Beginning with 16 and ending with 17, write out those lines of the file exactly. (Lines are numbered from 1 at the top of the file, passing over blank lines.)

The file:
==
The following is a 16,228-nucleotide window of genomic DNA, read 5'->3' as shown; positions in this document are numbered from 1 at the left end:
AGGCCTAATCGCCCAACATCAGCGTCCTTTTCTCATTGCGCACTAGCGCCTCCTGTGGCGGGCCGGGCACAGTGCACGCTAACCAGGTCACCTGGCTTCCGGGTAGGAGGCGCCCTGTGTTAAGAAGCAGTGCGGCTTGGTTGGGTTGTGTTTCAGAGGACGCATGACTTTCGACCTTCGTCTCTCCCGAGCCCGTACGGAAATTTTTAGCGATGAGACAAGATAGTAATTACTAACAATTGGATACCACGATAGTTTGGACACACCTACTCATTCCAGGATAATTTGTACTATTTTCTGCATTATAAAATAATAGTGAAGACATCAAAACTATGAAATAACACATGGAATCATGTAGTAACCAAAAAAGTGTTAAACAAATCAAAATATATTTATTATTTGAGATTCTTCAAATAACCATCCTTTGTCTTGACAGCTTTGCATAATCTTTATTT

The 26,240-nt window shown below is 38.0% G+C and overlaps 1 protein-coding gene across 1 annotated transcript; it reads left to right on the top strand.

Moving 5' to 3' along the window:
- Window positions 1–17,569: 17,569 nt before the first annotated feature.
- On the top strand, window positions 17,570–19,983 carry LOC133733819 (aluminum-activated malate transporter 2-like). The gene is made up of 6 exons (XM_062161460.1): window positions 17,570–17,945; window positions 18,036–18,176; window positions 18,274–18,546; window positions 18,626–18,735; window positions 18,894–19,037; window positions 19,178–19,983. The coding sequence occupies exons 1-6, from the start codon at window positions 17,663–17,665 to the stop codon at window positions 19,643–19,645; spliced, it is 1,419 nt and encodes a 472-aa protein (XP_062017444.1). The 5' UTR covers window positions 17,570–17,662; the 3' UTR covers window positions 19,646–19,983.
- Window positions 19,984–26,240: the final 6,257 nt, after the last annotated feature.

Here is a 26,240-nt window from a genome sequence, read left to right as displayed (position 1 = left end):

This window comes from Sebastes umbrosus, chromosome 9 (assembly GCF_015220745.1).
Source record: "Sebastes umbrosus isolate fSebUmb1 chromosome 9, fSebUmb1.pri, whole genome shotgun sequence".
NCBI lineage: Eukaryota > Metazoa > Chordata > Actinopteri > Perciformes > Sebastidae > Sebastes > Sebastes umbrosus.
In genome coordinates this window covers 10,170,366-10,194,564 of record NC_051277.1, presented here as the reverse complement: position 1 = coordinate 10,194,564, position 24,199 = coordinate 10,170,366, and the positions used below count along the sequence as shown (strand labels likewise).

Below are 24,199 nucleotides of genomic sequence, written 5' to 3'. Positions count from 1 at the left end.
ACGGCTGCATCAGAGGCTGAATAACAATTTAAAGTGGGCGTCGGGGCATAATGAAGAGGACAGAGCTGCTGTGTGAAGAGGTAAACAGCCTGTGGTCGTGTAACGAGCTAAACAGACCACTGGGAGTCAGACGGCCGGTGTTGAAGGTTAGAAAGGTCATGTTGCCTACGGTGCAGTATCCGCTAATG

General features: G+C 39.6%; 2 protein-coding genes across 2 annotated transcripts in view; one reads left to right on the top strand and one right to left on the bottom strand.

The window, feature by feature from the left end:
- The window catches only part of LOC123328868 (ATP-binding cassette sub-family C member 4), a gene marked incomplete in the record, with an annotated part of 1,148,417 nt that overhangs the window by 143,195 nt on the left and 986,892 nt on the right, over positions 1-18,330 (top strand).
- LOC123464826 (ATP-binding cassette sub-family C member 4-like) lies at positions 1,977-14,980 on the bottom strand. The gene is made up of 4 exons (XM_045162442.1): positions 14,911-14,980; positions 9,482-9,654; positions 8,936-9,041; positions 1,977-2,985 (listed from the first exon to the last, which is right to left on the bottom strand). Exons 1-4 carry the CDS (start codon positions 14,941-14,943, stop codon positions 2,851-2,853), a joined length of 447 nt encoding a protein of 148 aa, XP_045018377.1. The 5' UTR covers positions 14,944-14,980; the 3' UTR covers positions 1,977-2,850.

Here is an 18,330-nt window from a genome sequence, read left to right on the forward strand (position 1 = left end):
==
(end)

The window, feature by feature from the left end:
- The window catches only part of LOC123328868 (ATP-binding cassette sub-family C member 4), a gene marked incomplete in the record, with an annotated part of 1,148,417 nt that overhangs the window by 143,195 nt on the left and 986,892 nt on the right, over positions 1-18,330 (top strand).